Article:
Simon Peter, Andrew, James and John encountered a dilemma on that day nearly two-thousand years ago working their trade on the Sea of Galilee.  What would you have done?  How about me?  My spouse would definitely not understand and my friends would think I’ve had too much to drink.  And what about the neighbors?  “Yeah,” they would chortle, “Larry just left the mower in the yard, joined Joe and Bobby following some guy who said, ‘Follow me and I will make you fishers of men. He’s bonkers! ‘”

Everyone of us has had our day in the boat just fishing and easing along through life when Jesus appears on the shore beckoning us to follow.  It happens unexpectedly, doesn’t it?  He says our nets will catch something bigger and better than anything our dreams could imagine.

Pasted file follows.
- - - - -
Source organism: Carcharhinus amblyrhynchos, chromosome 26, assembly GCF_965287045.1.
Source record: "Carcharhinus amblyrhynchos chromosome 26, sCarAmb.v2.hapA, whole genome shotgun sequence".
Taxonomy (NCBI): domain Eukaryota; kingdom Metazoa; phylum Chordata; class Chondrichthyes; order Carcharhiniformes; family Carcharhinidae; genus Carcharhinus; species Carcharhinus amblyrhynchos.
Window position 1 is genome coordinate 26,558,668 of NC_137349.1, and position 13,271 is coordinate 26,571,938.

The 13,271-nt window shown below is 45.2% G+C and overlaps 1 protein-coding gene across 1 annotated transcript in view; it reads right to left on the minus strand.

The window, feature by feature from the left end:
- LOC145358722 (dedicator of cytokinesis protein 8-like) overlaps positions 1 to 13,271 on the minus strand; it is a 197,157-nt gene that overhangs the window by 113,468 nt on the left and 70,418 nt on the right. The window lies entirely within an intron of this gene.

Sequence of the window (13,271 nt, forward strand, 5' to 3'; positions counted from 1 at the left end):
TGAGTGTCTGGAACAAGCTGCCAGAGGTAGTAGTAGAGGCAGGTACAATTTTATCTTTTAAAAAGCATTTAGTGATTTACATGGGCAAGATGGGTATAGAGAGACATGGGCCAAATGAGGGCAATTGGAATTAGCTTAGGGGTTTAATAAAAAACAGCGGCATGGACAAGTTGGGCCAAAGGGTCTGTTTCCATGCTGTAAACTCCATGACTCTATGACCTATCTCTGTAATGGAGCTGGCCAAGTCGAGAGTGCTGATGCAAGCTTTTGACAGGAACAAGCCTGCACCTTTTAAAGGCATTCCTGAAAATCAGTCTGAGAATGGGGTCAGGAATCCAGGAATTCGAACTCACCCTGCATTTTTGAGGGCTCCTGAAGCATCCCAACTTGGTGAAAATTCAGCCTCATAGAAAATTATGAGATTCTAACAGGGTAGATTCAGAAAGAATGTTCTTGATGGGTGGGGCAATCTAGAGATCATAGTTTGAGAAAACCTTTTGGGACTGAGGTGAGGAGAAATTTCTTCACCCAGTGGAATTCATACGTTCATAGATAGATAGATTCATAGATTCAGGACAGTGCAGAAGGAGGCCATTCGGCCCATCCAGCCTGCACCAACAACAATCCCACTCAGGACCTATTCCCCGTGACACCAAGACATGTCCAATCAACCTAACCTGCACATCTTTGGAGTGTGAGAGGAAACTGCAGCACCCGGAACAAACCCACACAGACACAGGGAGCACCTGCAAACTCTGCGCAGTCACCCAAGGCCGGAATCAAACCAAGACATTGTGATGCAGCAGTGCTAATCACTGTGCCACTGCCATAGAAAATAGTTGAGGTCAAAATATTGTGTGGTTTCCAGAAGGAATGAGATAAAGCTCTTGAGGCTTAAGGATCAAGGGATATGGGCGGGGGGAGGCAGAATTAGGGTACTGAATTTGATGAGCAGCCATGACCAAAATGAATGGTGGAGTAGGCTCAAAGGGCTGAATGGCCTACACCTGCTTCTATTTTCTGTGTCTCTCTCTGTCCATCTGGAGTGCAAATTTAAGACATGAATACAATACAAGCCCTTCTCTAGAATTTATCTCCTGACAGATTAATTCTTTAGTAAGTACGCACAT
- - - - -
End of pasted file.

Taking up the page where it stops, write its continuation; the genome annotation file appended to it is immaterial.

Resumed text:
Jesus said in Matthew 4:19, “Follow me and I will make you fishers of men.”

Folks, that’s not a request.  It’s a command.

android-wallpaper-beach-dawn-189349

who are you?

Just another traveler on life’s highway hanging out in the slow lane.  It’s quiet.  It’s peaceful.  Beyond the horizon is rest calling my name.  Green pastures, still waters, my cup is overflowing.

animals-elderly-forest-40873

There was a time in my life when I thought that one day in the future I should be able to  describe and define God.  It was an element of my faith walk which led me to believe spiritual maturity could be captured and confined in a treasure box of heavenly secrets and knowledge.  When I had attained certitude in all things which previously were questioning and unknowing, I would then be a wise and ‘saved’ man of God.